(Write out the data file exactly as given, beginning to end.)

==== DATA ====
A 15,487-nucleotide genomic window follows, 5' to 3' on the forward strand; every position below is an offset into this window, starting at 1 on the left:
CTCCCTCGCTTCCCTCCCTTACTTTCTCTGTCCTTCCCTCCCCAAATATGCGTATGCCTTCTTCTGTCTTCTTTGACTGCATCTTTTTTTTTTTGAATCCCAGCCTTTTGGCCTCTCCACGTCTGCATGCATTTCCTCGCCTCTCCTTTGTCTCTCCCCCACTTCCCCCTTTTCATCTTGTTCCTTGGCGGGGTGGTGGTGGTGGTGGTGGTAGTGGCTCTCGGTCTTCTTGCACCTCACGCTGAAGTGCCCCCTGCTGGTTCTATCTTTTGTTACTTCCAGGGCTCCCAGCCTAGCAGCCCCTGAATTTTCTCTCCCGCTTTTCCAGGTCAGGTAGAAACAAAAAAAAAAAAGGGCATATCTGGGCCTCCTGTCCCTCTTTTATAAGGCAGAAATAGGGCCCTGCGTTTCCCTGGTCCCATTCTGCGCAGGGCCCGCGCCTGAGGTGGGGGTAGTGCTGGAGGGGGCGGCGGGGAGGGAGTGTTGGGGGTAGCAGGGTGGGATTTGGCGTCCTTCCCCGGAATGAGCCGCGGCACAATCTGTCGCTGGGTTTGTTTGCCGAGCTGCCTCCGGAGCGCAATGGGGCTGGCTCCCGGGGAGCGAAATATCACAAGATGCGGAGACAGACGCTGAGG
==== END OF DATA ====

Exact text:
A 15,487-nucleotide genomic window follows, 5' to 3' on the forward strand; every position below is an offset into this window, starting at 1 on the left:
CTCCCTCGCTTCCCTCCCTTACTTTCTCTGTCCTTCCCTCCCCAAATATGCGTATGCCTTCTTCTGTCTTCTTTGACTGCATCTTTTTTTTTTTGAATCCCAGCCTTTTGGCCTCTCCACGTCTGCATGCATTTCCTCGCCTCTCCTTTGTCTCTCCCCCACTTCCCCCTTTTCATCTTGTTCCTTGGCGGGGTGGTGGTGGTGGTGGTGGTAGTGGCTCTCGGTCTTCTTGCACCTCACGCTGAAGTGCCCCCTGCTGGTTCTATCTTTTGTTACTTCCAGGGCTCCCAGCCTAGCAGCCCCTGAATTTTCTCTCCCGCTTTTCCAGGTCAGGTAGAAACAAAAAAAAAAAAGGGCATATCTGGGCCTCCTGTCCCTCTTTTATAAGGCAGAAATAGGGCCCTGCGTTTCCCTGGTCCCATTCTGCGCAGGGCCCGCGCCTGAGGTGGGGGTAGTGCTGGAGGGGGCGGCGGGGAGGGAGTGTTGGGGGTAGCAGGGTGGGATTTGGCGTCCTTCCCCGGAATGAGCCGCGGCACAATCTGTCGCTGGGTTTGTTTGCCGAGCTGCCTCCGGAGCGCAATGGGGCTGGCTCCCGGGGAGCGAAATATCACAAGATGCGGAGACAGACGCTGAGG